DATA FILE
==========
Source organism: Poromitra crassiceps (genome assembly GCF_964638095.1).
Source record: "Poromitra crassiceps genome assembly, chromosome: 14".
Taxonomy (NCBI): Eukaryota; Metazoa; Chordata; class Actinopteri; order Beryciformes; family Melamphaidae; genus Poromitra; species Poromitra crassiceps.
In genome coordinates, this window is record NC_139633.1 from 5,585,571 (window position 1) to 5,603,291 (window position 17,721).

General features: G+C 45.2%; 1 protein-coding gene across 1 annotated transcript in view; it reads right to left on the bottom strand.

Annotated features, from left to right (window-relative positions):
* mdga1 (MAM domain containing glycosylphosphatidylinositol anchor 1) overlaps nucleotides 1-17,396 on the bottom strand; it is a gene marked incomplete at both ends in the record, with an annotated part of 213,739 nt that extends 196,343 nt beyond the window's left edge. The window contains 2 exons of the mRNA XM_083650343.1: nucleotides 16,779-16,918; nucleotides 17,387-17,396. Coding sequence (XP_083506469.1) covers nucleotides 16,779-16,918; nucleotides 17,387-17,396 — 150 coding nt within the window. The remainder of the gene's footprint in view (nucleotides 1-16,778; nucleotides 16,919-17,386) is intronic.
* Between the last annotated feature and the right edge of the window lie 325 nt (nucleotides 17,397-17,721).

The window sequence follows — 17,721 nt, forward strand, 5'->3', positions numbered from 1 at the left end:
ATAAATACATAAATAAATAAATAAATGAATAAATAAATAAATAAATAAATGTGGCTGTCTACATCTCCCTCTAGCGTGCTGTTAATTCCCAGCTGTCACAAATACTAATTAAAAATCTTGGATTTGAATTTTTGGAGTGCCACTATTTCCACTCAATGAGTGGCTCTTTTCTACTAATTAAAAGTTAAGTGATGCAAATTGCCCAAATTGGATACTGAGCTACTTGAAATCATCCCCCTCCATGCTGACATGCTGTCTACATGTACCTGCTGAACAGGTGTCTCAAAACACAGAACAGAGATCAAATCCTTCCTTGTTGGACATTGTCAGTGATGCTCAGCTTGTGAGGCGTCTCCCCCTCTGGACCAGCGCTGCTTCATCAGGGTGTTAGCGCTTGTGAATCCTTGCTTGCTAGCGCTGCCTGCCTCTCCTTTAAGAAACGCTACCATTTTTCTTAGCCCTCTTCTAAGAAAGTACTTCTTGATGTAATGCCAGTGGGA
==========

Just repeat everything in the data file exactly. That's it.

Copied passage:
Source organism: Poromitra crassiceps (genome assembly GCF_964638095.1).
Source record: "Poromitra crassiceps genome assembly, chromosome: 14".
Taxonomy (NCBI): Eukaryota; Metazoa; Chordata; class Actinopteri; order Beryciformes; family Melamphaidae; genus Poromitra; species Poromitra crassiceps.
In genome coordinates, this window is record NC_139633.1 from 5,585,571 (window position 1) to 5,603,291 (window position 17,721).

General features: G+C 45.2%; 1 protein-coding gene across 1 annotated transcript in view; it reads right to left on the bottom strand.

Annotated features, from left to right (window-relative positions):
* mdga1 (MAM domain containing glycosylphosphatidylinositol anchor 1) overlaps nucleotides 1-17,396 on the bottom strand; it is a gene marked incomplete at both ends in the record, with an annotated part of 213,739 nt that extends 196,343 nt beyond the window's left edge. The window contains 2 exons of the mRNA XM_083650343.1: nucleotides 16,779-16,918; nucleotides 17,387-17,396. Coding sequence (XP_083506469.1) covers nucleotides 16,779-16,918; nucleotides 17,387-17,396 — 150 coding nt within the window. The remainder of the gene's footprint in view (nucleotides 1-16,778; nucleotides 16,919-17,386) is intronic.
* Between the last annotated feature and the right edge of the window lie 325 nt (nucleotides 17,397-17,721).

The window sequence follows — 17,721 nt, forward strand, 5'->3', positions numbered from 1 at the left end:
ATAAATACATAAATAAATAAATAAATGAATAAATAAATAAATAAATAAATGTGGCTGTCTACATCTCCCTCTAGCGTGCTGTTAATTCCCAGCTGTCACAAATACTAATTAAAAATCTTGGATTTGAATTTTTGGAGTGCCACTATTTCCACTCAATGAGTGGCTCTTTTCTACTAATTAAAAGTTAAGTGATGCAAATTGCCCAAATTGGATACTGAGCTACTTGAAATCATCCCCCTCCATGCTGACATGCTGTCTACATGTACCTGCTGAACAGGTGTCTCAAAACACAGAACAGAGATCAAATCCTTCCTTGTTGGACATTGTCAGTGATGCTCAGCTTGTGAGGCGTCTCCCCCTCTGGACCAGCGCTGCTTCATCAGGGTGTTAGCGCTTGTGAATCCTTGCTTGCTAGCGCTGCCTGCCTCTCCTTTAAGAAACGCTACCATTTTTCTTAGCCCTCTTCTAAGAAAGTACTTCTTGATGTAATGCCAGTGGGA